When I was in college, I was extremely insecure. And because I was so afraid people didn’t like me, I demanded a high level of loyalty from anyone who claimed to be my friend.
If I called you, you had to call me back quickly enough to keep me from wondering if you were ignoring me. If I felt excluded because you didn’t invite me to an event, you either needed to pretend you forgot to invite me or provide a groveling explanation for why I got left out. And if you didn’t meet my expectations, I quietly withdrew from the friendship until you reached out to me and stroked my fragile ego. Basically, I was passive-aggressive.
It was a hellacious little world that was dark, self-centered, and driven by fear; and unfortunately, there were some people who accommodated me. I know they meant well when they apologized for not calling right back or showed me pity when I got clingy, but they were just feeding the beast and enabling me. Not everyone did that though.
There were some people who realized that they were dealing with an emotional leech and they ran, which probably wasn’t a bad idea. But the ones I most appreciate are people like my friend Shon Cunningham, who had what I call a holy insensitivity to my insecurities.
If I sent passive aggressive signals to get Shon to invite me to hang out, he would call it out and say, “If you want to hang out, just ask.” Whenever I would guilt trip him for not calling back after I left a couple of messages, he would say, “Listen, man – my phone is for my convenience, not yours.”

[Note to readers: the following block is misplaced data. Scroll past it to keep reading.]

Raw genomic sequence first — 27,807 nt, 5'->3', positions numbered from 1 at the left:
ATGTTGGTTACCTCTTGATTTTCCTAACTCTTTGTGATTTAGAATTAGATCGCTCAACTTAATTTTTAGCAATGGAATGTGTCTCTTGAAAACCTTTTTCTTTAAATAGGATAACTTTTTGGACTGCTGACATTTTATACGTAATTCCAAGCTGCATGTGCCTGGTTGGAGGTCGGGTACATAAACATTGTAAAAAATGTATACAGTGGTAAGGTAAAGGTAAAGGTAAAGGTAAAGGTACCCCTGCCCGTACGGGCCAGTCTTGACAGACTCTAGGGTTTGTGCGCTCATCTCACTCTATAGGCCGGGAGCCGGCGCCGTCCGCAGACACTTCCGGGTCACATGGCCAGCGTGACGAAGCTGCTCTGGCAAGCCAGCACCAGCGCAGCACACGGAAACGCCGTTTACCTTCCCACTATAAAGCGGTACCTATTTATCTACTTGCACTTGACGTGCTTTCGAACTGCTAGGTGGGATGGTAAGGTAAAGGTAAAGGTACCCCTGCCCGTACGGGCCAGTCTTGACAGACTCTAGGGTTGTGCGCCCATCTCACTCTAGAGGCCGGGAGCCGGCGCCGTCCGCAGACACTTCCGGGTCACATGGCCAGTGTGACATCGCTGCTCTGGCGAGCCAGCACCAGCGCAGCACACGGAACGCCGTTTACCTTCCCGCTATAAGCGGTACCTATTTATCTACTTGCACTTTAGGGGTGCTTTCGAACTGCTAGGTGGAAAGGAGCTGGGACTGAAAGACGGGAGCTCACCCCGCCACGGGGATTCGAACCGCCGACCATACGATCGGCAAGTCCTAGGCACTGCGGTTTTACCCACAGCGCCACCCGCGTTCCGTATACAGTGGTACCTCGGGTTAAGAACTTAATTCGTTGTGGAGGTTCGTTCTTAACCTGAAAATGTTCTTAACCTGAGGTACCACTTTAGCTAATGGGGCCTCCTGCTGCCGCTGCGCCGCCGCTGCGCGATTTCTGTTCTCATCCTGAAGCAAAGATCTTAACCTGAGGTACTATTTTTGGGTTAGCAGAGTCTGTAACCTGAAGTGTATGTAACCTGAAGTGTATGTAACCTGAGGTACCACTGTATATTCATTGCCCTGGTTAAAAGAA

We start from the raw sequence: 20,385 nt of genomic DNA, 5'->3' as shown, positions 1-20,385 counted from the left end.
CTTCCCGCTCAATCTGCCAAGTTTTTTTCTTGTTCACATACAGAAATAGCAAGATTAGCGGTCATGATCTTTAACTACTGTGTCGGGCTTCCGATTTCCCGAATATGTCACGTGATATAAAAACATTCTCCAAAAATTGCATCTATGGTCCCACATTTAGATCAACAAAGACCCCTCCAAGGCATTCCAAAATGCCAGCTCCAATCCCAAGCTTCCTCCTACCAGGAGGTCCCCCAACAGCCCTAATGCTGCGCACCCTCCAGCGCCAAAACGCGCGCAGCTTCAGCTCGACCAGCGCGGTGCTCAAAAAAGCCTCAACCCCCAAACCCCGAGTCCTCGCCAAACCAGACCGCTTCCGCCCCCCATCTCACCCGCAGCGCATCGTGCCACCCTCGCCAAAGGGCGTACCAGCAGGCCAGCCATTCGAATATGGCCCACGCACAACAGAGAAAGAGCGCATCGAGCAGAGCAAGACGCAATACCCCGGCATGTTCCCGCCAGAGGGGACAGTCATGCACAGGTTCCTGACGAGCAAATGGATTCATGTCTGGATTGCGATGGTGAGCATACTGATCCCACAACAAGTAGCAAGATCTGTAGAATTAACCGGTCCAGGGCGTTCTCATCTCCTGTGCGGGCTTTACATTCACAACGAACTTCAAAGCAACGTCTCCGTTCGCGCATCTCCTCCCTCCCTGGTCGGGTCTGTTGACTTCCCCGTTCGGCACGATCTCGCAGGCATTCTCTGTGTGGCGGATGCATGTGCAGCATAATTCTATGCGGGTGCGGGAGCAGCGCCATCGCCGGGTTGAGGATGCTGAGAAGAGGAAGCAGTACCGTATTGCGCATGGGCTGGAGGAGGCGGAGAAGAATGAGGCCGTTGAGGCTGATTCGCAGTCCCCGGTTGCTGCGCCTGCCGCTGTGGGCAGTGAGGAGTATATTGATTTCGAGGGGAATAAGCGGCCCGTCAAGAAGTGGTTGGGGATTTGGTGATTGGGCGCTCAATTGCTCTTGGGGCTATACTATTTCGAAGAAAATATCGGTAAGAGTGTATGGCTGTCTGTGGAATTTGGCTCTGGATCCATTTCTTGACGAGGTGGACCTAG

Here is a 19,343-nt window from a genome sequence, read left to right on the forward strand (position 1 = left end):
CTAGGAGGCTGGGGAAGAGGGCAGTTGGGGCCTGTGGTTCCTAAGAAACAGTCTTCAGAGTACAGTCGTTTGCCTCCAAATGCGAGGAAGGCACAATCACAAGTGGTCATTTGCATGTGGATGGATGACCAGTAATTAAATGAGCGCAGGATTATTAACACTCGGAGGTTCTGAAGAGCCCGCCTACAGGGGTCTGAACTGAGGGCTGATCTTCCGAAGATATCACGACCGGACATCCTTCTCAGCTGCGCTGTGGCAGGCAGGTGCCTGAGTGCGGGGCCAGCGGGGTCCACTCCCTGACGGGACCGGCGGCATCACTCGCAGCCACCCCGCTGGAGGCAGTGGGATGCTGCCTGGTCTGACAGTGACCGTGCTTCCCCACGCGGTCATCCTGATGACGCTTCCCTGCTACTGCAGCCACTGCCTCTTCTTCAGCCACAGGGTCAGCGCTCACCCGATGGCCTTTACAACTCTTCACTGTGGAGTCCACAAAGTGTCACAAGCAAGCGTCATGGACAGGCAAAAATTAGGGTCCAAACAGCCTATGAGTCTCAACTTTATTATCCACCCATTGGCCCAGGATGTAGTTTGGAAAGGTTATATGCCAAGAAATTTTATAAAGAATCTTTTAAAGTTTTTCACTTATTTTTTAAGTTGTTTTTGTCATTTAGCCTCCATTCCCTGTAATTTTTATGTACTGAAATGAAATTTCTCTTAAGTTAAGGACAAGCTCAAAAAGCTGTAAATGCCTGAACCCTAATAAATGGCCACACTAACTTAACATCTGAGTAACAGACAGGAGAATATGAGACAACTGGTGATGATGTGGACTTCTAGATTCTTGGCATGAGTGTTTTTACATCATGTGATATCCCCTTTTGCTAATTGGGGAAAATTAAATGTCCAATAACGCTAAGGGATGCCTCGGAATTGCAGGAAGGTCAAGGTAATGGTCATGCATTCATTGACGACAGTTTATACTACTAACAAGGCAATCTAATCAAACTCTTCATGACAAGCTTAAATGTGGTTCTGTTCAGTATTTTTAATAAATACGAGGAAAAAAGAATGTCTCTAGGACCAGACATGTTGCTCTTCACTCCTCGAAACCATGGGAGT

Shon treated me like the man I really was in Christ (way down deep inside), rather than respond to my rabid insecurities, which were probably a byproduct of growing up with an absent father. He didn’t run from the weirdness or submit to my attempts to control him. He was just my buddy, always faithful to be there in the ways I actually needed him – even when that meant being faithful to refuse to enable my passive aggressiveness.
You probably have at least one passive-aggressive person in your life; someone who drains you of your emotional energy and has a way of being so needy that being around them feels like claws digging into your soul. Consider responding like Shon did – don’t give into them, but leave space in your heart to love them.
I know, I know – it’s a tough balance, because it’s so much easier to run away; and if you show any signs of love, it often provides fuel for more clinginess. But the problem is that there’s often a really beautiful person hidden up under all that insecurity, and if you write them off, you might miss the opportunity to see them grow – sometimes very slowly – over the years.
So if you want to stay in relationship with a passive-aggressive person, but you don’t want to play emotionally unhealthy games, try this: do your best to pretend they’re healthy. For instance, a healthy person doesn’t need apologies and explanations for why you aren’t able to get together – they assume the best about you. A healthy person doesn’t read your quick text and wonder if you’re angry with them – they realize it’s just a text and not a mandate on their value as a human being. So don’t patronize other people’s insecurities or hold yourself responsible for their unpredictable feelings – only hold yourself responsible to treat them as you would want to be treated.
I’m not suggesting that we take on an air of superiority over passive-aggressive people – to the contrary, I’m suggesting that we treat that person as the adult they are – even if they aren’t yet living like one yet.